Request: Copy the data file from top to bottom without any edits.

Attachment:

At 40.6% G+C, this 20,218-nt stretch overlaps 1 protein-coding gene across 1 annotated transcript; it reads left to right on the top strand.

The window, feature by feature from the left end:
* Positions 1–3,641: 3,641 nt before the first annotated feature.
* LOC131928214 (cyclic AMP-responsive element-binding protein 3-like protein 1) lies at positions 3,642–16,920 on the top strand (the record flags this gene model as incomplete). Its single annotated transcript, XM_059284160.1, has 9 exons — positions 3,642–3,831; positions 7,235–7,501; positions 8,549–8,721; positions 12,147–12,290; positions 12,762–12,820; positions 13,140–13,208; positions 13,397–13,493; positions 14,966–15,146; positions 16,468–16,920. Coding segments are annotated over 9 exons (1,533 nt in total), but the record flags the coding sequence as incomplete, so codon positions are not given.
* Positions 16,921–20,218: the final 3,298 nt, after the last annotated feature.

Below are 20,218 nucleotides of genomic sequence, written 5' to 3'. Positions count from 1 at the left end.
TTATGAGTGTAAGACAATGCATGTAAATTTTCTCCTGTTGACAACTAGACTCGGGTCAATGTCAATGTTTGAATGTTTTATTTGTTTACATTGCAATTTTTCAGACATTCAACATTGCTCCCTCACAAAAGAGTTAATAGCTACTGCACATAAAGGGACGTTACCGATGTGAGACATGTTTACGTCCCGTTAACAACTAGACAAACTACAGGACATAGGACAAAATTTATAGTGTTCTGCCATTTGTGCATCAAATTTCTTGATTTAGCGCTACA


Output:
At 40.6% G+C, this 20,218-nt stretch overlaps 1 protein-coding gene across 1 annotated transcript; it reads left to right on the top strand.

The window, feature by feature from the left end:
* Positions 1–3,641: 3,641 nt before the first annotated feature.
* LOC131928214 (cyclic AMP-responsive element-binding protein 3-like protein 1) lies at positions 3,642–16,920 on the top strand (the record flags this gene model as incomplete). Its single annotated transcript, XM_059284160.1, has 9 exons — positions 3,642–3,831; positions 7,235–7,501; positions 8,549–8,721; positions 12,147–12,290; positions 12,762–12,820; positions 13,140–13,208; positions 13,397–13,493; positions 14,966–15,146; positions 16,468–16,920. Coding segments are annotated over 9 exons (1,533 nt in total), but the record flags the coding sequence as incomplete, so codon positions are not given.
* Positions 16,921–20,218: the final 3,298 nt, after the last annotated feature.

Below are 20,218 nucleotides of genomic sequence, written 5' to 3'. Positions count from 1 at the left end.
TTATGAGTGTAAGACAATGCATGTAAATTTTCTCCTGTTGACAACTAGACTCGGGTCAATGTCAATGTTTGAATGTTTTATTTGTTTACATTGCAATTTTTCAGACATTCAACATTGCTCCCTCACAAAAGAGTTAATAGCTACTGCACATAAAGGGACGTTACCGATGTGAGACATGTTTACGTCCCGTTAACAACTAGACAAACTACAGGACATAGGACAAAATTTATAGTGTTCTGCCATTTGTGCATCAAATTTCTTGATTTAGCGCTACA